Surviving Testicular Cancer: A Movember Story from Spain

*The translation of this article in French and Portuguese has been made through machine translation and has not been edited yet. we apologise for any inaccuracies.

Did you grow a moustache this November? Movember is an important month to raise much needed awareness around men’s health. Read more about the Movember movement and Vincente Borrego’s personal story about surviving testicular cancer.

Each year, the Movember Foundation encourages men worldwide to grow a moustache during the month of November in the hope of raising awareness for men’s health issues such as prostate cancer, testicular cancer, and suicide prevention.

The Movember Foundation is the leading charity worldwide in support of men’s health. By encouraging open conversations about sensitive men’s health topics, Movember seeks to break down stigmas and empower men to take charge of their health. The movement also significantly contributes to research and support services, ensuring men facing these health challenges are not alone.

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To highlight the men’s perspective on this initiative, we spoke with Vincente Borrego, a testicular cancer survivor from Spain, who shares his experience overcoming his cancer diagnosis.

Twenty-three years ago, at the age of 43, Vincente received a life-altering diagnosis of testicular cancer. It all began when he noticed an abnormality while showering – a hard lump on one of his testicles. Within one week, he saw his doctor and underwent various tests including a biopsy that quickly confirmed his cancer diagnosis. Despite being told that he was sterile due to the cancer, Vincente, already a father of two, found solace in the fact that this news did not significantly affect his future.

Surviving Testicular Cancer - Movember - men's health

Testicular Cancer Self-exam and Early Detection

Testicular cancer, though relatively rare, affects many men worldwide. Globally, more than 109,000 men are diagnosed with testicular cancer each year.* The condition primarily affects younger men, typically between the ages of 15 and 49.

Despite its relatively high treatability, especially when caught early, testicular cancer continues to be a source of mortality. At least 10,000 men die from testicular cancer annually. However, advancements in treatment over the past few decades have significantly improved survival rates. New treatments, including more effective chemotherapy regimens and surgical techniques, have increased the five-year survival rate to over 95%.

This positive trend highlights the importance of testicular cancer awareness, early detection, and access to quality healthcare. Regular self-exams are critical, as they can lead to early diagnosis when treatment is most effective. Common testicular cancer symptoms include lumps, swelling, or discomfort in the testicles. Various resources are available to educate men on how to perform self-exams, an essential step in early detection.

Follow this guide to perform self-exams for testicular cancer.

To diagnose testicular cancer, doctors may perform a physical exam, an ultrasound, and blood tests to check for tumour markers. Upon diagnosis, treatment options vary based on the cancer stage and the patient’s overall health. The doctor may recommend surgery to remove the affected testicle, chemotherapy, radiation therapy or simply monitoring without immediate treatment.

Men's health - Movember - surviving testicular cancer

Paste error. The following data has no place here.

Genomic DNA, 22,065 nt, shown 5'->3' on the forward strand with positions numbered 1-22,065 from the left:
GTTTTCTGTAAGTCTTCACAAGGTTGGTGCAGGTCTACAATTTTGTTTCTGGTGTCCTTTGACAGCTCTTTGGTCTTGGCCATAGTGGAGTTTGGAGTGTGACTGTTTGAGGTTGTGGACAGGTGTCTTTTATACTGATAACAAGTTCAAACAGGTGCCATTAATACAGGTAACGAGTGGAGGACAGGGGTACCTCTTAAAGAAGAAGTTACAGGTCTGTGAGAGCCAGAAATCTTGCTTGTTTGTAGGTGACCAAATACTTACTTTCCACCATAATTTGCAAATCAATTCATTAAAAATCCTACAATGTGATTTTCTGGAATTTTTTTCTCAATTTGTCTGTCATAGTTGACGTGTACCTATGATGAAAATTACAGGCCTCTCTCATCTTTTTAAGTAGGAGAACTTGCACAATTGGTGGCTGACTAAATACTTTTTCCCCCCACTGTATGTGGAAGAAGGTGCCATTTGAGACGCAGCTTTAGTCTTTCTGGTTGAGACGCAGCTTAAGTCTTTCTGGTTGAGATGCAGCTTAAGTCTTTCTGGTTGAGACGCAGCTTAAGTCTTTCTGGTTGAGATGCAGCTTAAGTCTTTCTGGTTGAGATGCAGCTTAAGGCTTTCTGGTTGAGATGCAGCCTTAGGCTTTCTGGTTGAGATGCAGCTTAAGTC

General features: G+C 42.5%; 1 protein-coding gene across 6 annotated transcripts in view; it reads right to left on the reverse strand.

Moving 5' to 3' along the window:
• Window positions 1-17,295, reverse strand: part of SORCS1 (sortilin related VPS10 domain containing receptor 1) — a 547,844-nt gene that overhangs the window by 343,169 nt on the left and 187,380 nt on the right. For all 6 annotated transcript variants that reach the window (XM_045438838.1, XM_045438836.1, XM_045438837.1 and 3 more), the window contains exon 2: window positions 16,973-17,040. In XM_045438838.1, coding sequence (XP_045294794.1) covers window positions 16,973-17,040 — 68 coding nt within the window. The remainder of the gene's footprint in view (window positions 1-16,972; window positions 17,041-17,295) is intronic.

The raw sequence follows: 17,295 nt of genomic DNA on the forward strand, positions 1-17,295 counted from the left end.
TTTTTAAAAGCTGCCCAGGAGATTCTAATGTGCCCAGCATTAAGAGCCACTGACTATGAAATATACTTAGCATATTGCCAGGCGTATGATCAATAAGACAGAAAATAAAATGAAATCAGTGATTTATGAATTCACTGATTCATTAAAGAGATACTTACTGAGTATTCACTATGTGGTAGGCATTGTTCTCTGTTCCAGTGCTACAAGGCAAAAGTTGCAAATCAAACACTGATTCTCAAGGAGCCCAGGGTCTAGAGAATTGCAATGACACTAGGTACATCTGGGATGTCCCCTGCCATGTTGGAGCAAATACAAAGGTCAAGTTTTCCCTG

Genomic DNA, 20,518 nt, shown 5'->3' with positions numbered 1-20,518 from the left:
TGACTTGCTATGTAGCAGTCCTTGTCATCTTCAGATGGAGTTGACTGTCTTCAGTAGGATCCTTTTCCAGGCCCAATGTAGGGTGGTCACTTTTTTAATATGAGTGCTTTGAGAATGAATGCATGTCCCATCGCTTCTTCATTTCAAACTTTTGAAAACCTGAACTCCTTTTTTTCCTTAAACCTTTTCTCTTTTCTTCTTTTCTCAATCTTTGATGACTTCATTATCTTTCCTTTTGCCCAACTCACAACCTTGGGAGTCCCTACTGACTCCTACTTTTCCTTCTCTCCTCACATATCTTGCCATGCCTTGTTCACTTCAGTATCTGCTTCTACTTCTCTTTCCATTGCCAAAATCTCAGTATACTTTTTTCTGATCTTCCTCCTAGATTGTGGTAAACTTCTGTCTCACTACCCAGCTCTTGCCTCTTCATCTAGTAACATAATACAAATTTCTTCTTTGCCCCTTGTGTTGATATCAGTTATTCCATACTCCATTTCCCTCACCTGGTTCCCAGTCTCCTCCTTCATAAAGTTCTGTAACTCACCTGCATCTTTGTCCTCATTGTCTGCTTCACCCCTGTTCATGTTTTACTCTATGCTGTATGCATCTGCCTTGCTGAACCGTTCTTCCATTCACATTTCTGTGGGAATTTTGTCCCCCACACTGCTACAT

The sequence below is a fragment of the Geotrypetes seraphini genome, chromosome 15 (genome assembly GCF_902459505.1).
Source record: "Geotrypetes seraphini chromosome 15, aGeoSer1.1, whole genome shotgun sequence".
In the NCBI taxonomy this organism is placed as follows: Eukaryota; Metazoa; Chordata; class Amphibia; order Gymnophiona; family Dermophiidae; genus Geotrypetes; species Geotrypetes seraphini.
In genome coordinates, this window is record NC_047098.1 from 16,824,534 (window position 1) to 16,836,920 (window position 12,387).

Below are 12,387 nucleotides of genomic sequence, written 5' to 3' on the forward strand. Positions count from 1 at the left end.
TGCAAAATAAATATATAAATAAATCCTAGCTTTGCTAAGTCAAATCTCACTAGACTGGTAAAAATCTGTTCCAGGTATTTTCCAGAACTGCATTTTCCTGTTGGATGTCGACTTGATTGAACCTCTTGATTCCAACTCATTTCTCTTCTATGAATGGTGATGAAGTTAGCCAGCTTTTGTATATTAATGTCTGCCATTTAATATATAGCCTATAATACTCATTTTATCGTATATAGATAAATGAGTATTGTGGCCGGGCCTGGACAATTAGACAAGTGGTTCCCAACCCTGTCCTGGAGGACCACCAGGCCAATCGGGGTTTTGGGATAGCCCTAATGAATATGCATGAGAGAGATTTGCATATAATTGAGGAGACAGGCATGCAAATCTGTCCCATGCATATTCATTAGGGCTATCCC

Testicular Cancer Treatments and Recovery

Vincente underwent chemotherapy and surgery for his diagnosis. As a result, over the past two decades, he has led a normal life, although with some initial challenges. “The first 3-4 years it was hard for me to overcome it. The doctor recommended that I play sports and maintain an active life,” Vincente shares. While there were limited support resources for him at the time, Vincente relied on his inner strength and focused on his daily work to keep his mind occupied. He explains, “This way I managed to make the days shorter and not let my thoughts flood me.” He attributes his successful recovery to his resilience and determination. Vincente emphasises the importance of approaching a testicular cancer diagnosis with a positive mindset even though it can be difficult. He encourages newly diagnosed patients to stay brave and move forward, reminding them that the psychological impact can be more substantial than the disease itself.

Vincente’s message is clear: keep pushing forward and know there is hope and a life to live after a cancer diagnosis. In his journey, Vincente discovered there are many cancer survivors out there, proving that overcoming this challenge is feasible. Although his experience lacked the extensive support resources available today, such as the Movember movement, his resilience and determination can serve as inspiration to those currently facing testicular cancer, letting them know they are not alone.

Vincente’s journey is a powerful reminder that by sharing our stories, we not only provide support and inspiration to others but also contribute valuable insights that can guide the development of future therapies. If you or a loved one has been affected by testicular cancer, consider sharing your experience by becoming an M3 panel member.

Together, through movements like Movember and platforms that elevate patient experiences, we can continue to make strides in understanding and combating men’s health issues, ensuring a future where diagnoses like testicular cancer are met with informed optimism and robust support.

Movember - Testicular cancer - men's health

If you or a loved one has experienced testicular cancer, you can contribute to healthcare advancements by sharing your experiences in paid market research studies

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